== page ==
Republican supporters tout the program as the country's key stabilizer over the last two decades.

"Plan Colombia, which saved Colombia, was actually a GOP-led idea that had little support from career bureaucrats in our State Department who erroneously feared another Vietnam for us, and completely missed the big picture national-security threats from Colombia," the memo states.

"We need a GOP political ambassador to ensure the key gains and rare foreign-policy success led by the GOP are not lost," it states.

The memo also points out that the United States has sent billions of dollars in aid to Colombia over the last two decades. Despite this support, the Colombian government has continued to hire defense contractors that are not U.S.-based and fails to ensure that American intellectual property is protected, as required in the U.S.-Colombia Free Trade agreement.

In fiscal year 2017 alone, the United States pledged to provide $450 million to support Peace Colombia, an initiative to help the Colombian government's treaty with the FARC.

"Billions of dollars go to foreign aid to Colombia from the U.S. government go to foreign defense contractors, and we need an ambassador who will push to make sure American companies are winning contracts backed by U.S. foreign-aid money," the memo states.

Highlighting a dominant fair-trade theme of the Trump campaign, the memo argues that the next ambassador must leverage the free-trade deals to make sure American exports and products "supporting American jobs" are flooding Colombia.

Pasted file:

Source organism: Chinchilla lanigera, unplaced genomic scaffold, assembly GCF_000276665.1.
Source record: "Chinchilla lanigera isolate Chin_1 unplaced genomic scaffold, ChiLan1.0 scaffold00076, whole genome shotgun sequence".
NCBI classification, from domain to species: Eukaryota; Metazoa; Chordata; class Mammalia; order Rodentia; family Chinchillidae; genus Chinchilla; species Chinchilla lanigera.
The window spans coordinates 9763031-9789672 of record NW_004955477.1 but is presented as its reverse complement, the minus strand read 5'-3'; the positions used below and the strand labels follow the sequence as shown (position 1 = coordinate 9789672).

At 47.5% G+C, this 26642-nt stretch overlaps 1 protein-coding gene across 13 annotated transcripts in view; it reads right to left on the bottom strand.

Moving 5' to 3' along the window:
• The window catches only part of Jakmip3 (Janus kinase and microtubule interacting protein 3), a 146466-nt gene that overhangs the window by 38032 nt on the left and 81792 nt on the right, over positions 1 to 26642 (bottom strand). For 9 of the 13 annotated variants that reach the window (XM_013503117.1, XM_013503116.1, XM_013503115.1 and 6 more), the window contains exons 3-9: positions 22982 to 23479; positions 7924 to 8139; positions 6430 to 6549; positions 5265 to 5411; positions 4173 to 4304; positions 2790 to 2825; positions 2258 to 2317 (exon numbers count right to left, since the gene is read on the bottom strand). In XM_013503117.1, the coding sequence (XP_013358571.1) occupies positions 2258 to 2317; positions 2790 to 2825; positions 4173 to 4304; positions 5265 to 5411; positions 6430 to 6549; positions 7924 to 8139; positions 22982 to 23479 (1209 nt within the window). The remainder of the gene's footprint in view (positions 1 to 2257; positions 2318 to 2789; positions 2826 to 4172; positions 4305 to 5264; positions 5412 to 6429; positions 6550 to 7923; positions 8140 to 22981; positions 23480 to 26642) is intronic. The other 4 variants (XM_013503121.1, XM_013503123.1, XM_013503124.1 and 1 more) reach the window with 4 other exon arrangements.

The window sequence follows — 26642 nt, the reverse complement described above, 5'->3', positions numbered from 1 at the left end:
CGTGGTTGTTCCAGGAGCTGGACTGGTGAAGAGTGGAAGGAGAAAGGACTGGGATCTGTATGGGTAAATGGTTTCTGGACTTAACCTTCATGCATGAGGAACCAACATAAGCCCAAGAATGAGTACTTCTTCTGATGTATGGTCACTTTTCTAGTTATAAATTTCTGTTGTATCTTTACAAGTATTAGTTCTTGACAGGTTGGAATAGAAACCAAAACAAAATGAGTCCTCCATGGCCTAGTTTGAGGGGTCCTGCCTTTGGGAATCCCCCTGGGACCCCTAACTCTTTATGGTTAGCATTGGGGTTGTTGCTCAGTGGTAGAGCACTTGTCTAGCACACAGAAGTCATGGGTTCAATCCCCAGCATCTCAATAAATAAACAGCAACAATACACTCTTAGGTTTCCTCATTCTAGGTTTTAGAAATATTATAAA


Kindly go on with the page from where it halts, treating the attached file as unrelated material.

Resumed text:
Additionally, the memo says, Colombia needs a political ambassador with a "wider world view who can use the Colombia assistance we rendered to push [its government] to aid us with training, experience-sharing and the posting of seasoned policy and military officers with other nations (e.g. Mexico, Afghanistan) facing similar narco-terrorism threats."

"Career diplomats lack the ability or vision to go outside their lane and push the government of Colombia to aid us globally like this in places like Mexico, Afghanistan, Iraq, etc.," the memo states.

It also praises the Colombian National Police, calling them some of the finest anti-narcotics and anti-terrorism police in the world "fighting drugs, kidnapping, terrorism."

That policing expertise could help U.S. policy in other parts of the world if a presidential administration had "the political will and the vision" to utilize it.

"Only a political ambassador with the ear of the U.S. president can and would be able to push" for such a mutually beneficial agreement with Colombia.

Update 5:59 p.m.: This post has been updated with comment from the State Department.

Published under: Trump Administration